The White Horse Inn, Neatishead restaurant review: ‘A fine lunch on the Norfolk Broads’
PUBLISHED: 18:00 27 April 2017 | UPDATED: 18:10 27 April 2017
Charlotte Smith-Jarvis enjoys a bank holiday lunch at one of the Norfolk Broad’s best pubs - The White Horse Inn, Neatishead.
We were tired, flustered and really hot when we got to The White Horse Inn. We were in the middle of a boating holiday, had miscalculated the time it would take us to get there by water, and hubby had overshot the mooring (meaning he had to engage in a million point turn).
Although we were over an hour late, staff were really kind and understanding, and found us a table anyway – phew.
After basting in 25C heat, we were totally famished and needed real sustenance. A glance at the menu showed that as well as having a good range of sandwiches, light bites and even a superfood salad, there was plenty of heartier stuff to gorge on too.
To begin, the kids happily chowed down on garlic bread (very garlicky, just how they like it) while we dismantled a nicely assembled plate of beer battered monkfish ‘scampi’. Served (as were the rest of the dishes) on beautiful, rustic earthenware dishes, the ‘scampi’ were excellent. The beer flavour came through boldly without outshining the sweet nuggets of fish hidden inside. And the wild garlic aioli had a clean-tasting, almost refreshing smack of acidity, with what tasted like a snippet of anchovy in there too. Lush.
Mr Jarvis’ appreciative nods and grunts showed he enjoyed the White Horse burger. Piled high with barbecue sauce, cheddar and bacon on a soft brioche bun, it was a succulent and meaty treat, and exactly what he needed after the stress of being captain!
Homemade coleslaw had an interesting herbal flavour. And the handmade chips passed the crispy exterior/soft interior test.
The rosemary and garlic lamb shoulder with basil gnocchi, peas and pesto caught my eye from the specials board. The lamb (which had been slow-braised for hours) was so tender in parts it almost had a pate-like texture, while the outside was charred and smoky. I couldn’t detect much rosemary. In fact, the overriding flavour was ‘cheesy’. On asking a server, I was told the lamb’s stuffing included Parmesan. For me, the strength of the cheese fought against the meat. It would have been absolutely perfect without it, allowing the savoury herbal notes of rosemary to come through instead.
Gnocchi were soft and pillow-like in a creamy pesto sauce. And peas added a touch of sweetness. Take out the cheese and you’ve got a winning dish.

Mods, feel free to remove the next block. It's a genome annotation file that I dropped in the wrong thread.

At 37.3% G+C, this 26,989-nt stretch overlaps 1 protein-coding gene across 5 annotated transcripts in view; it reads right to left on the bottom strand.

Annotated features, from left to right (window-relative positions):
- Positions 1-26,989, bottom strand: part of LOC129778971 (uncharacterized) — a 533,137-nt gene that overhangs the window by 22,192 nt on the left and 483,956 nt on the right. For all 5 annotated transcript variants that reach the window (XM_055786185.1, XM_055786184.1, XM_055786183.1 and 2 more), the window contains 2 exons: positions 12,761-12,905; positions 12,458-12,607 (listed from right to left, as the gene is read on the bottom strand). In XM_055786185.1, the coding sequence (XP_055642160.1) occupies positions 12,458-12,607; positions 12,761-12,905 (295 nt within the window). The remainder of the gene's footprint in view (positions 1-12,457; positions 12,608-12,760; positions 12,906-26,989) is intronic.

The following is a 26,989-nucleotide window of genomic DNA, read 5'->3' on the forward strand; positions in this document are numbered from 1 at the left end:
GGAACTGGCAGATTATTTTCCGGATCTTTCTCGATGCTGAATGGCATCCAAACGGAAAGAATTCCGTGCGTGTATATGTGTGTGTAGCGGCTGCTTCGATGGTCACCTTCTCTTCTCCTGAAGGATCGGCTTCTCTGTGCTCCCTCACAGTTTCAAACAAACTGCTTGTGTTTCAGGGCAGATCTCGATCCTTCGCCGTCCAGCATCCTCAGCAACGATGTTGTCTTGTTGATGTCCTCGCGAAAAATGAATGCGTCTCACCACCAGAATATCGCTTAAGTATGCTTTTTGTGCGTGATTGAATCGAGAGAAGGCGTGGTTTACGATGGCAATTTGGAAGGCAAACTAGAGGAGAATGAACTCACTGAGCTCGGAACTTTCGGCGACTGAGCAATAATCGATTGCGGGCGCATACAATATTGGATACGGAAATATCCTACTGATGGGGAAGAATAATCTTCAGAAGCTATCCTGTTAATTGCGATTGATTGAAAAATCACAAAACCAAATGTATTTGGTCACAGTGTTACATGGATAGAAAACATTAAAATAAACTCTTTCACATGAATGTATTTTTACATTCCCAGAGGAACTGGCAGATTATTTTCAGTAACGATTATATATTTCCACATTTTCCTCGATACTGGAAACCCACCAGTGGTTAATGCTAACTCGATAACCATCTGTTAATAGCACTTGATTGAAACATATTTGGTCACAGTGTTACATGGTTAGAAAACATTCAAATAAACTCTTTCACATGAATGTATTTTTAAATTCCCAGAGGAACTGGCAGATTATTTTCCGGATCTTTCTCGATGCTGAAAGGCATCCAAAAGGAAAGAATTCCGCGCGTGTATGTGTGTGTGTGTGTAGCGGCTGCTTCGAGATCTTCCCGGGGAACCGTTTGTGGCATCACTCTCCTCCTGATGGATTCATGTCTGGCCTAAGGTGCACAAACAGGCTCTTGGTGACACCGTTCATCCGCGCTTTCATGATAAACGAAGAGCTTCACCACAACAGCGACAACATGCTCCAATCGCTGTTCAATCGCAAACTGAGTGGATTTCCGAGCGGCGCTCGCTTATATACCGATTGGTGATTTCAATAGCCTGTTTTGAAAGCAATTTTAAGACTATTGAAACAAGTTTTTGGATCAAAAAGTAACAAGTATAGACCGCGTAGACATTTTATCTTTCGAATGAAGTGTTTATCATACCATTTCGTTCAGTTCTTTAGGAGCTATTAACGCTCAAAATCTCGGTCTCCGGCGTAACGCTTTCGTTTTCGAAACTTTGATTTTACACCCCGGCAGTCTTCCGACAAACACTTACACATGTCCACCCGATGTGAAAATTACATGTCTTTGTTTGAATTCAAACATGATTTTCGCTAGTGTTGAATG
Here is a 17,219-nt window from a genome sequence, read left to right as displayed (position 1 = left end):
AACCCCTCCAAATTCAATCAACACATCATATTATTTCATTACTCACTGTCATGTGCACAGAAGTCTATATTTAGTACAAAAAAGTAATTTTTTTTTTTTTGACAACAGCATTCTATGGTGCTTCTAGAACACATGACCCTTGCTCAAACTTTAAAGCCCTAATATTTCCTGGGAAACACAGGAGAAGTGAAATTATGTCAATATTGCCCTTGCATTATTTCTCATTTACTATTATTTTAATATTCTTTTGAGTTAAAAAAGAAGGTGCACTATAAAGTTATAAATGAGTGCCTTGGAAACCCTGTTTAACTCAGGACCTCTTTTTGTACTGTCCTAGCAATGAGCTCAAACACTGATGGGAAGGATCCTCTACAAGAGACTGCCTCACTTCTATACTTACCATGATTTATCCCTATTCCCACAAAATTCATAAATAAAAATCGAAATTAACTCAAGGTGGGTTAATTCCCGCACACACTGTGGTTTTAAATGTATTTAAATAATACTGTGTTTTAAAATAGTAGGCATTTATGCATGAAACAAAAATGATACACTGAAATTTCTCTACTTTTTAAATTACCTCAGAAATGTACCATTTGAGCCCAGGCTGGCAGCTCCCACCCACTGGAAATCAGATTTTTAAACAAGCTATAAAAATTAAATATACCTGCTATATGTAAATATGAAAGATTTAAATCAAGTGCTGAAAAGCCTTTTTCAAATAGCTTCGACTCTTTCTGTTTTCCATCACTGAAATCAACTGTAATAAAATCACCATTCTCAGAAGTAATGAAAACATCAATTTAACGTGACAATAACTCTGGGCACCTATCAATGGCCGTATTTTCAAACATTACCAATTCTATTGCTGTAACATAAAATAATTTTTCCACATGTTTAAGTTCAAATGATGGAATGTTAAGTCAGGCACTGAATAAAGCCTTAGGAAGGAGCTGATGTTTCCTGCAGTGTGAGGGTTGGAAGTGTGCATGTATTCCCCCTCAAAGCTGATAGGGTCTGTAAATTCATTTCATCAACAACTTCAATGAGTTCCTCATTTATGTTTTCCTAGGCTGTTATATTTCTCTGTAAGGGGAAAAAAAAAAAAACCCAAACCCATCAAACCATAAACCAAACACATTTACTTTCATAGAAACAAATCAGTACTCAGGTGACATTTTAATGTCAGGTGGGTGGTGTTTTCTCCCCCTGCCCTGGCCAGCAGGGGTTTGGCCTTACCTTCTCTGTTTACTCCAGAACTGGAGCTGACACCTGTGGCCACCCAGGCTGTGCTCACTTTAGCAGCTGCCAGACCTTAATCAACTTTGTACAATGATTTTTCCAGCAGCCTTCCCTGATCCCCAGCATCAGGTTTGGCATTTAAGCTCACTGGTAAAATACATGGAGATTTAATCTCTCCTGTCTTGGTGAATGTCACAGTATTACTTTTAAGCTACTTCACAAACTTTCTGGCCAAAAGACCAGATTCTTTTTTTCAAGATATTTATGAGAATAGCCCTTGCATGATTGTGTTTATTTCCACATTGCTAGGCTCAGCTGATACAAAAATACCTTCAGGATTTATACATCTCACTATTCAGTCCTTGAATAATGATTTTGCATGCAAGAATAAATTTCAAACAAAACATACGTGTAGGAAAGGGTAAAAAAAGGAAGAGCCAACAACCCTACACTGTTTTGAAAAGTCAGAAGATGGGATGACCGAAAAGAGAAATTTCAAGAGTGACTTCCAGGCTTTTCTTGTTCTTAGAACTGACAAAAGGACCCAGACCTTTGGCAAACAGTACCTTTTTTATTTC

To finish there was a version of Eton mess. A cloud of gloopy, crunchy, sticky yum, turned a delicate shade of purple by its blueberry gel.
The blueberry and lemon cheesecake with verbena curd and berry compote was light, melt-in-the-mouth and soft as cotton wool. Not too sweet either.
And the brownie was absolutely fantastic. It had a deep dark chocolate taste that went just to the edge of bitterness, and was served with orange gel and an utterly sublime honeycomb ice cream that gave over lingering notes of muscovado.
The only pud that didn’t hit the mark sadly was the tarte au citron. Its pastry was well made, and the filling creamy, but there was no discernable taste of lemon, or pinch of puckering citrus sharpness. It needed another lemon or two. The blood orange sorbet with it was excellent.
We were sat in the more traditional part of the pub, with an inglenook fire, bar, and beer mats hanging all about. It wasn’t anything too fancy, nor did it feel like it was trying to be.
The restaurant is another matter. Fronted by glass and with views into the brewery, this is a much more modern space and was pleasantly busy with weekend visitors.
Not only does the pub brew its own beer, but it makes its own gin as well. With a lot of driving ahead, neither of us dared try the spirits (next time!) but there was a very good gin and mix list.
We tried a pint of the Green Devil (beer not gin) which had a good head to it and was citrusy on the nose, opening up with bright hops on the palette and a clean, crisp, bitter finish.
If you appreciate a good pint, add this place to your list.
Despite being rushed off their feet, the ladies serving us were breezy, friendly and helpful. They made sure our water and drinks were topped up regularly and let us know when our food was coming, how long it was going to be etc. They told us there’d be quite a wait, but actually we weren’t hanging around too long before food started coming out.
We paid just over £96 for two starters, two portions of garlic bread, two adult and children’s meals, four puddings, three soft drinks and two beers, which is good going I think – especially in a tourist hot spot.
A cut above for a country pub. Super clean, smartly decorated, roomy and fitted with those nifty fast flow hand dryers.
The monkfish scampi. It was really ace and as a larger portion with fries and a pint there’s probably no finer pub lunch.
This is an unpretentious spot that clearly cares about making good food from scratch and supporting the local producers around it. The menu has something for everyone. And it has a really pleasant vibe.
Find out more about The White Horse Inn, Neatishead here.
You can read the rest of our reviews here.
This is an independent review.